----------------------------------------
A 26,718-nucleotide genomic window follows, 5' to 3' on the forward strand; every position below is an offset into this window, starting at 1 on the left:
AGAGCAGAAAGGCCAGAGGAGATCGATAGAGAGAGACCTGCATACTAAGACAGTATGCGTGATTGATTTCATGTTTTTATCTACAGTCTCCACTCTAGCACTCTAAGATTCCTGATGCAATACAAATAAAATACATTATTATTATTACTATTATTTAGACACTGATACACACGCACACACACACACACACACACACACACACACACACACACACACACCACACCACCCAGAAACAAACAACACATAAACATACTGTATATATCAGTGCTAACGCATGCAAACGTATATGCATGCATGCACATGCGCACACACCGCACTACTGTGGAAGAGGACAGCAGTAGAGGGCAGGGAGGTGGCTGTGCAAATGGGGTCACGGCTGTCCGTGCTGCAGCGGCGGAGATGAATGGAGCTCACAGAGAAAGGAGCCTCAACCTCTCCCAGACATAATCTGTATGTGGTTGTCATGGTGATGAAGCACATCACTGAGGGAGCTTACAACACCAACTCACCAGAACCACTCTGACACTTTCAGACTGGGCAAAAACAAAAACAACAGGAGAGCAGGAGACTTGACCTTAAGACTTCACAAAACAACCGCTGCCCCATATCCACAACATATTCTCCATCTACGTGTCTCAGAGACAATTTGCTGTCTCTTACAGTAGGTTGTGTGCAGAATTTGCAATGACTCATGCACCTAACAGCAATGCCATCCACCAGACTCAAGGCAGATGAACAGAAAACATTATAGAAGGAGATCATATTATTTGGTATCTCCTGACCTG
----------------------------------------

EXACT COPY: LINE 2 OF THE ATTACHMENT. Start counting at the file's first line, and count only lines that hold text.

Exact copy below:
AGAGCAGAAAGGCCAGAGGAGATCGATAGAGAGAGACCTGCATACTAAGACAGTATGCGTGATTGATTTCATGTTTTTATCTACAGTCTCCACTCTAGCACTCTAAGATTCCTGATGCAATACAAATAAAATACATTATTATTATTACTATTATTTAGACACTGATACACACGCACACACACACACACACACACACACACACACACACACACACACACCACACCACCCAGAAACAAACAACACATAAACATACTGTATATATCAGTGCTAACGCATGCAAACGTATATGCATGCATGCACATGCGCACACACCGCACTACTGTGGAAGAGGACAGCAGTAGAGGGCAGGGAGGTGGCTGTGCAAATGGGGTCACGGCTGTCCGTGCTGCAGCGGCGGAGATGAATGGAGCTCACAGAGAAAGGAGCCTCAACCTCTCCCAGACATAATCTGTATGTGGTTGTCATGGTGATGAAGCACATCACTGAGGGAGCTTACAACACCAACTCACCAGAACCACTCTGACACTTTCAGACTGGGCAAAAACAAAAACAACAGGAGAGCAGGAGACTTGACCTTAAGACTTCACAAAACAACCGCTGCCCCATATCCACAACATATTCTCCATCTACGTGTCTCAGAGACAATTTGCTGTCTCTTACAGTAGGTTGTGTGCAGAATTTGCAATGACTCATGCACCTAACAGCAATGCCATCCACCAGACTCAAGGCAGATGAACAGAAAACATTATAGAAGGAGATCATATTATTTGGTATCTCCTGACCTG